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Today in History

Associated Press

Today is Aug. 18, the 230th day of 2019. There are 135 days left in the year.

Today’s Highlight in History:

On Aug. 18, 1963, James Meredith became the first black student to graduate from the University of Mississippi.

On this date:

In 1587, Virginia Dare became the first child of English parents to be born in present-day America, on what is now Roanoke Island in North Carolina. (However, the Roanoke colony ended up mysteriously disappearing.)

In 1862, Dakota Indians began an uprising in Minnesota (the revolt was crushed by U.S. forces some six weeks later).

In 1894, Congress established the Bureau of Immigration.

In 1914, President Woodrow Wilson issued his Proclamation of Neutrality, aimed at keeping the United States out of World War I.

In 1920, the 19th Amendment to the Constitution, guaranteeing all American women’s right to vote, was ratified as Tennessee became the 36th state to approve it.

In 1969, the Woodstock Music and Art Fair in Bethel, N.Y., wound to a close after three nights with a mid-morning set by Jimi Hendrix.

In 1976, two U.S. Army officers were killed in Korea’s demilitarized zone as a group of North Korean soldiers wielding axes and metal pikes attacked U.S. and South Korean soldiers.

In 1993, a judge in Sarasota, Fla., ruled that Kimberly Mays, the 14-year-old girl who had been switched at birth with another baby, need never again see her biological parents, Ernest and Regina Twigg, in accordance with her stated wishes. (However, Kimberly later moved in with the Twiggs.)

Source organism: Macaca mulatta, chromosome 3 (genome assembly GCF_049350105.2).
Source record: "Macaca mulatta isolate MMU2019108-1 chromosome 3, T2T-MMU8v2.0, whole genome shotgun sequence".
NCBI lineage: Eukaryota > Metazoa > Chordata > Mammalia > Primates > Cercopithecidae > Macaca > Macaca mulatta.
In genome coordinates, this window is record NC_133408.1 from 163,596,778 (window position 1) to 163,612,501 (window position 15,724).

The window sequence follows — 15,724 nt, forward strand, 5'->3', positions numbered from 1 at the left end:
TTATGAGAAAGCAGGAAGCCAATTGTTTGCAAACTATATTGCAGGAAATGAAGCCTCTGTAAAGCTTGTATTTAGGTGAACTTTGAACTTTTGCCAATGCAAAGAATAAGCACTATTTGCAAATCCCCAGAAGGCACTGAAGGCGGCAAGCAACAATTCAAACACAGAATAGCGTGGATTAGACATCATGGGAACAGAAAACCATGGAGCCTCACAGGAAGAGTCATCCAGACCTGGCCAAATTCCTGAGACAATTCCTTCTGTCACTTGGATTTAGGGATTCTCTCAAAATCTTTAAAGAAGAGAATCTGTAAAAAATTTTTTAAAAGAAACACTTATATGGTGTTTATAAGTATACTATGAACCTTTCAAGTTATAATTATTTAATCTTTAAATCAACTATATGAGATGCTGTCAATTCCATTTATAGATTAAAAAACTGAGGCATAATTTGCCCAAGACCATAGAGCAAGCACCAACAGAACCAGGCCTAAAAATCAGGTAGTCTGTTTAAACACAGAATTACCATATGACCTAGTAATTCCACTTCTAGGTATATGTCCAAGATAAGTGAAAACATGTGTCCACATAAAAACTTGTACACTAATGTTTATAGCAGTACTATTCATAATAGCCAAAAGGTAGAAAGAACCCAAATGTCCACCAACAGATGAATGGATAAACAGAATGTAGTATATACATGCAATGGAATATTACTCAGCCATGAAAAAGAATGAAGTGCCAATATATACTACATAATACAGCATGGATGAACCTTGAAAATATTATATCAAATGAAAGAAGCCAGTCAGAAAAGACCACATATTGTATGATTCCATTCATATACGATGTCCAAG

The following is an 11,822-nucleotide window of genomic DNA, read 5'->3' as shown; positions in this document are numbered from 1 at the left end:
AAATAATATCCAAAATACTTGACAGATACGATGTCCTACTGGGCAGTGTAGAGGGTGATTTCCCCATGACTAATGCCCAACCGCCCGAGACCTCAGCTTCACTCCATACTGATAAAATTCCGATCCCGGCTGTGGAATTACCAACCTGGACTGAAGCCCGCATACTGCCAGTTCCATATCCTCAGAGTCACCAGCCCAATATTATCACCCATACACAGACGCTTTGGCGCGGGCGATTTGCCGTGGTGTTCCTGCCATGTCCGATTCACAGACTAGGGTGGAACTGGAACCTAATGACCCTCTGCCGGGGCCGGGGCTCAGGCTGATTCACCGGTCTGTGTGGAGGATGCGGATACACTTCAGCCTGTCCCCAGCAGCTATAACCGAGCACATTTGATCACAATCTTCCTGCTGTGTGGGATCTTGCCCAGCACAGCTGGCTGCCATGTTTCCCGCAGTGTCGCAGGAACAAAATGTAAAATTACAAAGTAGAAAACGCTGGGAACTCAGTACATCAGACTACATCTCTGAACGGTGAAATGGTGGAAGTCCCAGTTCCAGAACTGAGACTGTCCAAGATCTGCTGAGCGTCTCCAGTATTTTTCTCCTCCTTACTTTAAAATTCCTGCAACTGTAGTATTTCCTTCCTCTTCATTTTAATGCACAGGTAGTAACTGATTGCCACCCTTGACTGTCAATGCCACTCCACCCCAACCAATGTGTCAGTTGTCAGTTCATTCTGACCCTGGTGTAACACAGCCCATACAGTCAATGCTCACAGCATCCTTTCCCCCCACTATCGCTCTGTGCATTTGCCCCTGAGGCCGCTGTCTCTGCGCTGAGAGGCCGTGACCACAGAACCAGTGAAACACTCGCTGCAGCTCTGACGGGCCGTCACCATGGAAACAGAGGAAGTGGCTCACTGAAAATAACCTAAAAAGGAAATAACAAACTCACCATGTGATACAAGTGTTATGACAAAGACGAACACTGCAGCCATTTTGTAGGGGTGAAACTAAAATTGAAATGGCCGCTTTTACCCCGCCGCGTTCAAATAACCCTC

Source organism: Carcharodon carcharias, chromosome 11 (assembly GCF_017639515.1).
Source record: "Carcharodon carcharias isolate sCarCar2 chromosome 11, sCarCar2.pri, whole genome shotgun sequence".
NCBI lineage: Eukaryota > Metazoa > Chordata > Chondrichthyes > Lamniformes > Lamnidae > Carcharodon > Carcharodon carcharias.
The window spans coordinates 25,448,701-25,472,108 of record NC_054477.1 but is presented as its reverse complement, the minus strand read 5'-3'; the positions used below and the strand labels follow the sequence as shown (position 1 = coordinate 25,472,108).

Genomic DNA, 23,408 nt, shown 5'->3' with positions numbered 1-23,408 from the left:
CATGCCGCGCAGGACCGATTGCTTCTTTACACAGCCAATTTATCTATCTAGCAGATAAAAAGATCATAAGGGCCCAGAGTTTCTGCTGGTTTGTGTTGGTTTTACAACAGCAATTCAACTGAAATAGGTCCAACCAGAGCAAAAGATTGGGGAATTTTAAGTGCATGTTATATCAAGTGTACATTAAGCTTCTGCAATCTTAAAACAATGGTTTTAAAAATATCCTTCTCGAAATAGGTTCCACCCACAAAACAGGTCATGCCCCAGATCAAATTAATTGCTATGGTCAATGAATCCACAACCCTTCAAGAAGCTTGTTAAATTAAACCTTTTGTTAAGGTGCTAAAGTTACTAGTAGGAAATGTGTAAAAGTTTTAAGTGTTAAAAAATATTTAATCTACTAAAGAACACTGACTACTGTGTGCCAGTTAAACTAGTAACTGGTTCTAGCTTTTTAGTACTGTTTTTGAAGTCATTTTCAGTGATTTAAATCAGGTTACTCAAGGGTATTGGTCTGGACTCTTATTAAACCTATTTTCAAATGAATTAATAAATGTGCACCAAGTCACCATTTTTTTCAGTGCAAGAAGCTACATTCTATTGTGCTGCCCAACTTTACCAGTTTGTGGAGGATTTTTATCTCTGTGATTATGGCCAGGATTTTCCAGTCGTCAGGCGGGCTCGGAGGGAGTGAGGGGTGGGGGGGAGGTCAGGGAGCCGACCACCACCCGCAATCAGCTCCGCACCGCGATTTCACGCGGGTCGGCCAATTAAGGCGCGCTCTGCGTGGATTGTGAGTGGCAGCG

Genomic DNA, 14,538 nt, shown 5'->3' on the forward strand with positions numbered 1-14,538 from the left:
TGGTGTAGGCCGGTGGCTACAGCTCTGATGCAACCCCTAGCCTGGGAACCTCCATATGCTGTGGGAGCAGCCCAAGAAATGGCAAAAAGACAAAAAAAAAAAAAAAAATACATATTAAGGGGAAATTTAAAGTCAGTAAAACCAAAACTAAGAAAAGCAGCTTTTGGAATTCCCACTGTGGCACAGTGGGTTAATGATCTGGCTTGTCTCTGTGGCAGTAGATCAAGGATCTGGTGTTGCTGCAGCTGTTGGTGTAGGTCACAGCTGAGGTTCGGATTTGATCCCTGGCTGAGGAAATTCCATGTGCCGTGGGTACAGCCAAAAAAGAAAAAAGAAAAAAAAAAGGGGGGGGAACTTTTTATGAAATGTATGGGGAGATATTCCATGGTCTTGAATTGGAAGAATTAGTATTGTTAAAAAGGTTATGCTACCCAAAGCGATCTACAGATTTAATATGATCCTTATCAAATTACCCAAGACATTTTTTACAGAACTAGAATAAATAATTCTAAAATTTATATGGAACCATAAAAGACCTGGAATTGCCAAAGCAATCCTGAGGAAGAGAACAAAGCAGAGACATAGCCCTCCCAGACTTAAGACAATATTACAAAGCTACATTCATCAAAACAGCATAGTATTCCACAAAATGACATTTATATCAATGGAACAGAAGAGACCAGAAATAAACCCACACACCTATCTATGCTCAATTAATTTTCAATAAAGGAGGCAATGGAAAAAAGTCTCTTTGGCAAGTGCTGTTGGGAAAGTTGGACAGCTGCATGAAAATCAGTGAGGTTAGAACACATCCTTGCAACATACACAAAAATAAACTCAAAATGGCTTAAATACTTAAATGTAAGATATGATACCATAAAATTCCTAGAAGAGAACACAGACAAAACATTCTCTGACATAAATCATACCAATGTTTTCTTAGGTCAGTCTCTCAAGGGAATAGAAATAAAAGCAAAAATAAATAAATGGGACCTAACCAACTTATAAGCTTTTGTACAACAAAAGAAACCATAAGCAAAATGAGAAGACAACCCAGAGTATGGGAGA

In 1995, Shannon Faulkner, who’d won a 2 1/2-year legal battle to become the first female cadet at The Citadel, quit the South Carolina military college after less than a week, most of it spent in the infirmary.

In 2004, in Athens, Paul Hamm won the men’s gymnastics all-around Olympic gold medal by the closest margin ever in the event; controversy followed after it was discovered a scoring error cost Yang Tae-young of South Korea the title.

In 2017, Steve Bannon, President Donald Trump’s top White House strategist, was forced out of his post by Trump; Bannon returned immediately as executive chairman to Breitbart News, which he led before joining Trump’s campaign.

Ten years ago: Egyptian President Hosni Mubarak, during his first visit to Washington in five years, offered lavish praise for President Barack Obama; for his part, Obama spoke of an “extraordinary opportunity” for making peace in the Middle East. Robert Novak, the combative TV and newspaper pundit, died in Washington, D.C., at 78.

Five years ago: Missouri Gov. Jay Nixon ordered the National Guard to Ferguson, a suburb of St. Louis convulsed by protests over the fatal shooting of an unarmed black teen. Don Pardo, 96, a durable radio and television announcer known for his introductions with a booming baritone on “Saturday Night Live” and other shows, died in Tucson, Ariz.

One year ago: Pakistan’s cricket-star-turned-politician Imran Khan was sworn in as the country’s prime minister despite protests by opposition parties, which accused the security services of intervening on his behalf in the July elections.

Today’s Birthdays: Former first lady Rosalynn Carter is 92. Movie director Roman Polanski is 86. Olympic gold medal decathlete Rafer Johnson is 84. Actor-director Robert Redford is 83. Actor Henry G. Sanders is 77. Actor-comedian Martin Mull is 76. Rock musician Dennis Elliott is 69. Country singer Jamie O’Hara is 69. Comedian Elayne Boosler is 67. Actress Madeleine Stowe is 61. Former Treasury Secretary Timothy Geithner is 58. ABC News reporter Bob Woodruff is 58. Actor Craig Bierko is 55. Rock singer-musician Zac Maloy (The Nixons) is 51. Rock singer and hip-hop artist Everlast is 50. Actor Christian Slater is 50. Actor Edward Norton is 50. Actor Malcolm-Jamal Warner is 49. Actress Kaitlin Olson is 44. Actor-comedian Andy Samberg (TV: “Saturday Night Live”) is 41. Country musician Brad Tursi (Old Dominion) is 40. Actress Madelaine Petsch is 25. Actress Parker McKenna Posey is 24.

Thought for Today: “The self-hatred that destroys is the waste of unfulfilled promise.” — Moss Hart, American playwright and director (1904-61).

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